[Foundation-l] Stroopwafels vs. Falun Gong (was: Boardmeeting)

"Thomas Müller" thomasasta at gmx.net
Sun Jan 14 22:52:19 UTC 2007

interesting, my position is, that we have a term or keyword for the encyclopaedia. e.G. STROOPWAFELS.

My idea is, that the description in all countries is the same and as well the structure of the article should be the same.

We are on the way to have a global consensus.

See LITVINENKO, in germany the article was fixed because of heavy editing, and in england every users could edit at any time.

See china blocking some content and principles, which we accept/grant here for right. Here we want the same description. I want that the chinese groups like "Falun Gong" fighting for democracy get the option to the same decription in every country.

I want this article be written in the same way in china, as here in germany, and chinese people in germay should be able to edit this chinese article or just translate some content as well.

This is as well a reason, why we should support the wikia search engine project for a p2p search engine www.yacy.net and www.yacysearch.com (as a good demo for it) to have social development not depending on central monopolists.

A decentral search box on each wikipedia page like yacysearch.com would be cool, so please discuss this point as well at the board meetings in every country.


-------- Original-Nachricht --------
Datum: Sun, 14 Jan 2007 23:30:17 +0100
Von: "Delphine Ménard" <notafishz at gmail.com>
An: "Wikimedia Foundation Mailing List" <foundation-l at lists.wikimedia.org>
Betreff: Re: [Foundation-l] Board meeting in Rotterdam later this week

> On 1/14/07, David Strauss <david at fourkitchens.com> wrote:
> > I don't think you understand my position. I'm not arguing for an
> > elimination of policy catering to non-U.S. countries. I'm arguing for a
> > separation between languages and legalistic policy. We would have guides
> > for editors from Austria, Switzerland, and Germany. Such a guide would
> > not be specific to the German Wikipedia.
> The guide, I think, is a good starting point. However, we should not
> be imposing any kind of "licence" or "legal trick" or whatever you
> want to call it to wikipedias in one specific language which have
> chosen not to use these licences or tricks. This has to be a two-way
> street. That the Foundation issues a clear policy about what is
> acceptable and what is not is one thing, and yes, I believe it is
> needed.
> That some language based Wikipedias agree to make these rules narrower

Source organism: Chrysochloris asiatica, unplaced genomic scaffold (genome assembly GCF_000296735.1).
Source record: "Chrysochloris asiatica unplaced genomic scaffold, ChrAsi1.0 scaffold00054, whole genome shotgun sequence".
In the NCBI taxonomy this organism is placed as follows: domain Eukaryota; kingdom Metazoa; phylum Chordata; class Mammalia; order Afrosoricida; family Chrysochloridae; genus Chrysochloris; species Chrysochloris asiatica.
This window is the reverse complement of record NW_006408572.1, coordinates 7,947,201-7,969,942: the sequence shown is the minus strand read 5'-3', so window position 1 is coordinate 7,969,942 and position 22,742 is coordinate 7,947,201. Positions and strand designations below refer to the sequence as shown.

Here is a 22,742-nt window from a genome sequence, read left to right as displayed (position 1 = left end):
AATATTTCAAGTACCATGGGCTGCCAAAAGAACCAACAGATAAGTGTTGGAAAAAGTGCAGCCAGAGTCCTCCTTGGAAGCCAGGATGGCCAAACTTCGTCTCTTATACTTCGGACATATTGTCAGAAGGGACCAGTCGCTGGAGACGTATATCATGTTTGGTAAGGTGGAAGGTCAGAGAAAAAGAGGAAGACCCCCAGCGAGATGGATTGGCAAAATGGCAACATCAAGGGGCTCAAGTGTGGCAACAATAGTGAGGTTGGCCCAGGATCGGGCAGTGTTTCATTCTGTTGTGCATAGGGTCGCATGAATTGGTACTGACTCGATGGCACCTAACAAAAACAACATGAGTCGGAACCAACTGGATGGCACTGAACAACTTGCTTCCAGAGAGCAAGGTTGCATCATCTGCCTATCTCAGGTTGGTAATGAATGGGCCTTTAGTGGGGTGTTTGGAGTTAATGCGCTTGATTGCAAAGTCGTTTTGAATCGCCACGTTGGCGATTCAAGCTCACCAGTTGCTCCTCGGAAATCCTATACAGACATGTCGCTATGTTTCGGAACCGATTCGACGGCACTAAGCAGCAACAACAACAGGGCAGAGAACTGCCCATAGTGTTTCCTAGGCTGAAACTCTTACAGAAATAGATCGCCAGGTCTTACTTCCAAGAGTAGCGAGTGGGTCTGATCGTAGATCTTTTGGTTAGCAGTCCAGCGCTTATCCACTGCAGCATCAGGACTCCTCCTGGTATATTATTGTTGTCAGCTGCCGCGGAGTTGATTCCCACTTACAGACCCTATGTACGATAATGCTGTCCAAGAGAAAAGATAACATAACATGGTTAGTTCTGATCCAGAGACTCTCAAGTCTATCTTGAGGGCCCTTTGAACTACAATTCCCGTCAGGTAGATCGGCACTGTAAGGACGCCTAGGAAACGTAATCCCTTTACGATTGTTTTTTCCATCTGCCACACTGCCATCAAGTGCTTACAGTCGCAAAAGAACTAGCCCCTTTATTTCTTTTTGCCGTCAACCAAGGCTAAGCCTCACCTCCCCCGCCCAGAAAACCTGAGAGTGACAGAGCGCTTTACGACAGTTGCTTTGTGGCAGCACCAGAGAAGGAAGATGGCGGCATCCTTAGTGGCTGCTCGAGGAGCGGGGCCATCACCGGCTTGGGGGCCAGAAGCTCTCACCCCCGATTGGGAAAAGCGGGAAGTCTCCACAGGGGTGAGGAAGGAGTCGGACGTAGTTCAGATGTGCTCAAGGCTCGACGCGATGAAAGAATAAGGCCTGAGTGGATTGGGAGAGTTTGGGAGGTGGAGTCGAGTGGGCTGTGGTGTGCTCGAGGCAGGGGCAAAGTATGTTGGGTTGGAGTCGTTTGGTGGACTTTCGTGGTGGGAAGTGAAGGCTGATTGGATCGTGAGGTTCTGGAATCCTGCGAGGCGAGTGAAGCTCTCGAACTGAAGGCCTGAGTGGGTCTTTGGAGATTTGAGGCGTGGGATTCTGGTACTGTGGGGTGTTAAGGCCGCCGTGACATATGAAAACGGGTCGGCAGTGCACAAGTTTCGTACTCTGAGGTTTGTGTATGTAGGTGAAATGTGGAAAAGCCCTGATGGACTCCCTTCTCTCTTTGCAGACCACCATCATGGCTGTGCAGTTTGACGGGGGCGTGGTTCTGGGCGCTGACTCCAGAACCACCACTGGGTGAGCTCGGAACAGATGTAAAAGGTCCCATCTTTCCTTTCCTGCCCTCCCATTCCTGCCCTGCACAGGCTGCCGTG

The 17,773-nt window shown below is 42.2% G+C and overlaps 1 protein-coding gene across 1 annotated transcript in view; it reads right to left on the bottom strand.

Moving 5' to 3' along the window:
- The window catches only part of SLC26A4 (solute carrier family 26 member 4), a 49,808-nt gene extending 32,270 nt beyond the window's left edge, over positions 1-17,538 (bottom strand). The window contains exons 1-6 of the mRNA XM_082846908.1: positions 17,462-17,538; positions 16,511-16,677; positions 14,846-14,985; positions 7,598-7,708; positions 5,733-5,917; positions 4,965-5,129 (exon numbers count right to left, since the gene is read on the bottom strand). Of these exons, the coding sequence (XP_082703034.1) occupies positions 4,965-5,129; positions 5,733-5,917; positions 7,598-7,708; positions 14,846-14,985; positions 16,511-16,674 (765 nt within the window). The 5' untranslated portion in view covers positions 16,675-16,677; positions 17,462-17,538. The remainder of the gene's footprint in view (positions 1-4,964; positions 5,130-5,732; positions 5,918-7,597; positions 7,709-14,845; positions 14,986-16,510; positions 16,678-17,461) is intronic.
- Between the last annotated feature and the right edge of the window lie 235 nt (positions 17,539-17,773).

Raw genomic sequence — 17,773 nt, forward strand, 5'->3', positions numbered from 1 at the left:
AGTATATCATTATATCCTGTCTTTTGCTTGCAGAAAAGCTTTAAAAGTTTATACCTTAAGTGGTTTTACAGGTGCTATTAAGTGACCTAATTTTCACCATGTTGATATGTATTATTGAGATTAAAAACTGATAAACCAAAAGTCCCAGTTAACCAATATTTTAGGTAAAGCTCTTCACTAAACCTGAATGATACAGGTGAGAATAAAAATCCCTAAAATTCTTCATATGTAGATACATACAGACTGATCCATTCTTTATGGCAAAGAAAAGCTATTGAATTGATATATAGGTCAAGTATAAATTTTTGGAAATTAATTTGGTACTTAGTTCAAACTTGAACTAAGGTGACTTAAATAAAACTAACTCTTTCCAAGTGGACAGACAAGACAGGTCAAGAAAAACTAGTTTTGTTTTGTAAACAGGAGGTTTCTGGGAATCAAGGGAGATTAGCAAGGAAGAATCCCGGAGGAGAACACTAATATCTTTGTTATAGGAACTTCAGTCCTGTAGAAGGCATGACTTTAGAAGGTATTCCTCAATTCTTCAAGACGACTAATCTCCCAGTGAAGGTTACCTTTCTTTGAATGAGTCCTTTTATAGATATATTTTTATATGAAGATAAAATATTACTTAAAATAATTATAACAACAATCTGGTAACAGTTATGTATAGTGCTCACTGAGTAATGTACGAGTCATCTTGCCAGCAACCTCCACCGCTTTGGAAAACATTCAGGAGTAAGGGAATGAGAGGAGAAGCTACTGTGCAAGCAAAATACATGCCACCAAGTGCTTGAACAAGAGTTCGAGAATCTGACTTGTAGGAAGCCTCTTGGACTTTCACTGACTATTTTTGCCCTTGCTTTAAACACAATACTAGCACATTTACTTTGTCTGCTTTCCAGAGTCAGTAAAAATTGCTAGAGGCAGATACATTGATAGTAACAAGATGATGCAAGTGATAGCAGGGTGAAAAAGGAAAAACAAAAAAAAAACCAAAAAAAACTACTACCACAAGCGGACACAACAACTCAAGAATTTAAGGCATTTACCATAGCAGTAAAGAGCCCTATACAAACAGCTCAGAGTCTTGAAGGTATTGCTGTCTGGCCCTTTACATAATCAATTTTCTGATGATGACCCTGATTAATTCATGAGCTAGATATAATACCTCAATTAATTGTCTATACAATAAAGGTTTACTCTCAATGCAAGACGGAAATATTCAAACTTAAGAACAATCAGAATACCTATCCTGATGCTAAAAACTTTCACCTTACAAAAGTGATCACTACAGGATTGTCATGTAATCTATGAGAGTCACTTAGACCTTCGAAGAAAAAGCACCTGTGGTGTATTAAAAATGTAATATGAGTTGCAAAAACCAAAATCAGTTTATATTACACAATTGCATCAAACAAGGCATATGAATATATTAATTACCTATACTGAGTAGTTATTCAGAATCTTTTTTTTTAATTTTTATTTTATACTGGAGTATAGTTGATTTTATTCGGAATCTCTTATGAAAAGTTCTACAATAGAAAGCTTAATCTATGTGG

> to comply with the laws of the country in which the Wikipedia is most
> likely to be read/used etc. is, imho, the problem of the community of
> those wikipedias and their call.
> >
> > Plenty of people in Germany edit the English Wikipedia. The current
> > language-country ties don't account for those scenarios.
> I have said it many times on this list, and I say it again. Any user
> who thinks he is above the laws of his own country is doing so at his
> own risk.
> Let me try to give an example.
> Imagine that German law declares that stroopwafels are illegal.
> Talking about them, praising them, showing them, is illegal. Of
> course, US law thinks stroopwafels are just great.
> As a result, we could assume anything related to stroopwafels would be
> banned from the German wikipedia and allowed on the English one.
> If a contributor lives in Germany, he is subject to German law. Of
> course, technically, the contributor *could* (in the sense they have
> the possibility of) upload pro-stroopwafel material in the English
> Wikipedia and say "but it's allowed in that wikipedia".
> However, making such a document public is illegal in Germany.  The
> contributor is responsible for making it public, against the laws of
> the country he/she lives in. Hence also "suable" under the law of the
> country he lives in.
> To summarize, people should always:
> - forget the idea that internet is a lawless zone
> - observe the laws of the country they live in
> - observe the laws of the US, where the servers are.
> That's for the user.
> Now, for the projects.
> We could argue that since the German Wikipedia is hosted on American
> soil, it could display tons of stuff about stroopwafels. However,
> whatever you will say, the German Wikipedia does have a public that is
> primarily located on German soil. So there's a big chance that the
> people who are going to reuse the content are Germany-based. Promoting
> stroopwafels heavily in the German Wikipedia could be a liability,
> even for an American based web-site, for users reusing, but also for
> the website itself, at least on German soil.
> In the past, legality of content has been measured against the primary
> audience of a website. See the Yahoo! lawsuit in France about nazi
> material on Yahoo! Auctions.
> I therefore believe that allowing communities to voice their concerns
> and apply restrictions in their own Wikipedia according to a
> country-language relationship is only fair.
> However, I also believe that we have a responsibility to make people
> aware of the risks they are taking by uploading material that is
> "illegal" in their countries, even on a website where those are
> "legal". Without going all the way to nazi stuff, this could apply for
> things not so dramatic, such as Fair use material.
> It's a difficult balance to find, but one we should be able to find by
> educating our users as to how they can reuse our content, as you
> suggest, and responsibilizing our contributors ("you are responsible
> for the stuff you upload/write on Wikipedia, man!").
> Delphine
> -- 
> ~notafish
> NB. This address is used for mailing lists. Personal emails sent to
> this address will probably get lost.
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